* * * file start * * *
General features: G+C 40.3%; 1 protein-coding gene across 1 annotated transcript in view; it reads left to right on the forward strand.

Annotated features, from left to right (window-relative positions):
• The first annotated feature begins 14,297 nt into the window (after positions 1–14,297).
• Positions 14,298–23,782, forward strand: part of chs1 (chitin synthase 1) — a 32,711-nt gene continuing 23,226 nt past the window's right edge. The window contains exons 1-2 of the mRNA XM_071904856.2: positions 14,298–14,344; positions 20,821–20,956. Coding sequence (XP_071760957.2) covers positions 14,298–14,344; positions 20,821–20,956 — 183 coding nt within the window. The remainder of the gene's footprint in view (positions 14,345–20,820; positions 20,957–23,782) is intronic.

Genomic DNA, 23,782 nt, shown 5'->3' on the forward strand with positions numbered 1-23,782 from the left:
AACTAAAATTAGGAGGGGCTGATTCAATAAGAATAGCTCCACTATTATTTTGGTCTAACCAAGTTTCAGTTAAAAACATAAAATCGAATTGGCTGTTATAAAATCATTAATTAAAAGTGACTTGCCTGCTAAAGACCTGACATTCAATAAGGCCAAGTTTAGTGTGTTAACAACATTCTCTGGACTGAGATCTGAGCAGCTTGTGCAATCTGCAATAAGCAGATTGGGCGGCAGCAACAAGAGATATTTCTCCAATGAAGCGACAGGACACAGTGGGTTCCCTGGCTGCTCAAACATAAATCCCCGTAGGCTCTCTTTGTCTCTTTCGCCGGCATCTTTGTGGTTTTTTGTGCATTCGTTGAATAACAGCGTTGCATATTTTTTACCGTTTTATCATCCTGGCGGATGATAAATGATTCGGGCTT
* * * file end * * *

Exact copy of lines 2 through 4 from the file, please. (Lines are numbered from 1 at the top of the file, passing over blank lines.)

Annotated features, from left to right (window-relative positions):
• The first annotated feature begins 14,297 nt into the window (after positions 1–14,297).
• Positions 14,298–23,782, forward strand: part of chs1 (chitin synthase 1) — a 32,711-nt gene continuing 23,226 nt past the window's right edge. The window contains exons 1-2 of the mRNA XM_071904856.2: positions 14,298–14,344; positions 20,821–20,956. Coding sequence (XP_071760957.2) covers positions 14,298–14,344; positions 20,821–20,956 — 183 coding nt within the window. The remainder of the gene's footprint in view (positions 14,345–20,820; positions 20,957–23,782) is intronic.